Featured image from 'Buffalo 66,' directed by Vincent Gallo, shot on 35 mm Eastman Ektachrome 160T 5239.


wilder

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Re: Production of film-based cameras has now ceased
« Reply #33 on: May 27, 2017, 11:46:25 PM »
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Kodak Opens Labs in Major Cities to Make Shooting on Film More Accessible Than Ever
via No Film School

Two new labs in London in New York match a growing demand for film development services.

Last year, we sat down with Kodak President Steve Bellamy, who told us all about Kodak's plans for the resurgence of film. While we've seen many big-budget productions pick up the mantle on this charge, many of our readers were quick to point out that the only real way to save film would be to have the same amount of labs, telecine facilities, and support services available as there were in the good old days.

Today, there are around 10 film labs left in the United States, but the risks and expenses associated with shipping film stock outweigh the benefits for many filmmakers. Kodak is fully aware of the limitations associated with a lack of development services and is looking to take matters into its own hands by rebuilding quality labs in major cities across the world. It's going to be a huge effort, but with an encouraging announcement earlier this month, it seems to be going full-steam ahead.

In a memo published earlier last week, Kodak announced a partnership with the largest production house in the UK, Pinewood Studios, home to the production of Star Wars among other major blockbusters.

"Kodak has signed a 5-year lease on part of the Ken Adam Building at Pinewood Studios in the UK to establish a new film negative processing lab," the announcement reads. "The parties will also work together on co-branding initiatives and promotions."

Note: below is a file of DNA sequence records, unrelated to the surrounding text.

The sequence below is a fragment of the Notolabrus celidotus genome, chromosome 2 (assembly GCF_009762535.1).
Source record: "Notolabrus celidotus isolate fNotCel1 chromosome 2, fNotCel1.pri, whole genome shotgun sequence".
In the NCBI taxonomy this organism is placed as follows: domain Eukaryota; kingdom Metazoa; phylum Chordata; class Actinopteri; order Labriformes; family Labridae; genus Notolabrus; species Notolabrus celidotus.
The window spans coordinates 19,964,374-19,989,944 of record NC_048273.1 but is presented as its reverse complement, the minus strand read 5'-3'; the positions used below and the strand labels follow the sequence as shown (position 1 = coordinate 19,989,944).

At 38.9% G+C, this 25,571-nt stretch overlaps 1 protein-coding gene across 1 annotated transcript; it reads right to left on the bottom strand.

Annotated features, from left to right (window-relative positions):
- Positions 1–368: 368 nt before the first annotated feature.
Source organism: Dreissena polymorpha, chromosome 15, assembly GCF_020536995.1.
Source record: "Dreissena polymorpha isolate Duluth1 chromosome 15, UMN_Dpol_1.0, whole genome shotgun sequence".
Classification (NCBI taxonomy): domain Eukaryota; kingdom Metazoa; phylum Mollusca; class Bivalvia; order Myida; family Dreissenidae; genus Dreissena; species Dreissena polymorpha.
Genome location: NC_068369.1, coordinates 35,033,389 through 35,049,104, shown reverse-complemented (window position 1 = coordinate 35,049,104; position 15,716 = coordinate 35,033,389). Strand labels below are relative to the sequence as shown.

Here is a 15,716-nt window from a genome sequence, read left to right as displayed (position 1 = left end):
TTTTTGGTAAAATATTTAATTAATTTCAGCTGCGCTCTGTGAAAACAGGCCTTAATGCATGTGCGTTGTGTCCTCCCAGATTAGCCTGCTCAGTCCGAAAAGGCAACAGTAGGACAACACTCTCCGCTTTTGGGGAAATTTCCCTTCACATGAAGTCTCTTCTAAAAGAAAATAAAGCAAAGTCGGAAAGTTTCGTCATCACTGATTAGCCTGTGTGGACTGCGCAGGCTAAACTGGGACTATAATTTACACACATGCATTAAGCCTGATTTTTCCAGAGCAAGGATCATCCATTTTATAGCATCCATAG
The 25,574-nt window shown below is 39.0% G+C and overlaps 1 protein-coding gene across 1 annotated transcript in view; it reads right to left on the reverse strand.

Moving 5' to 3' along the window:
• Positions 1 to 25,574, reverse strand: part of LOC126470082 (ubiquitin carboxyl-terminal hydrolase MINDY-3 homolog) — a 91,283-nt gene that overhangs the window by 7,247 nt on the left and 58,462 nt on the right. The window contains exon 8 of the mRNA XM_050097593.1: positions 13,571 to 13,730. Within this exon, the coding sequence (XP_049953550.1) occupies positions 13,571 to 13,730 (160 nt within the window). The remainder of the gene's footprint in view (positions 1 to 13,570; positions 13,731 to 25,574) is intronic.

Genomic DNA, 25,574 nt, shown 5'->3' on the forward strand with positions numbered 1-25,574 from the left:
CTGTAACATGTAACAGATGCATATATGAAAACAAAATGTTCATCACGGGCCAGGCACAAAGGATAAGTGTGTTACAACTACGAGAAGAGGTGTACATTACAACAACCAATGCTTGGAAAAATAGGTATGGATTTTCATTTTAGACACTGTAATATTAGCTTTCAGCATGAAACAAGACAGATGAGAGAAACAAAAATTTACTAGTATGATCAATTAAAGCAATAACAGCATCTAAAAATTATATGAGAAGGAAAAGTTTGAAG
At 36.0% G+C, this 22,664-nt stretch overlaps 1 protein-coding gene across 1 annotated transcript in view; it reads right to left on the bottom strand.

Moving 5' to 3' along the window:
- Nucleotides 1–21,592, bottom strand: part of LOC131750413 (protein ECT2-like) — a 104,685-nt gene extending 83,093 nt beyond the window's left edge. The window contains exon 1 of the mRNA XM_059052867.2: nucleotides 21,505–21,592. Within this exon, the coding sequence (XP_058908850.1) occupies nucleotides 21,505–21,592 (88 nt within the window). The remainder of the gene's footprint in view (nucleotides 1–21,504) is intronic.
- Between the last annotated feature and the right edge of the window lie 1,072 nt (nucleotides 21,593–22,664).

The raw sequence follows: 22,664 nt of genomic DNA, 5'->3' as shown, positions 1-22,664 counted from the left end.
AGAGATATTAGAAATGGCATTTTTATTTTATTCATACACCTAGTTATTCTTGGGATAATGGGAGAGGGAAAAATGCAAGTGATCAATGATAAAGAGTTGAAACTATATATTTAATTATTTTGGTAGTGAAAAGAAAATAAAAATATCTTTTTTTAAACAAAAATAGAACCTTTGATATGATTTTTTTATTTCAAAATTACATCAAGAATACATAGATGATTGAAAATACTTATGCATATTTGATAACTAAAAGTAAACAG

Darren Woolfson, Group Director of Technology for Pinewood, said, "This move signifies our support for the continued ability of filmmakers to choose to shoot their films on physical film in the UK. We’re proud to be collaborating with Kodak in this endeavour.”

Nigel Bennett, Director of Creative Services for Pinewood Group added, "We are keen to support the infrastructure for physical film for those directors and cinematographers who prefer this format."

Back in the states, Kodak recently acquired a film-processing lab in Atlanta, Georgia, where film is already being processed for The Walking Dead and other major film and television productions. The last film lab in New York City shuttered its doors nearly four years ago, but Kodak will reopen and operate a lab in Queens later this year, which will service 35mm, S16, and Super 8 film processing and scanning. 

wilder

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Re: Production of film-based cameras has now ceased
« Reply #34 on: July 28, 2017, 06:05:31 PM »
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Two videos on resolution by Star Wars: The Last Jedi and Brick DP Steve Yedlin. If you're unfamiliar with Yedlin's theories on film vs video image acquisition, see the post above.

-Video one

-Video two

Direct download links here and here. The first video is 10 min, the second video is over an hour.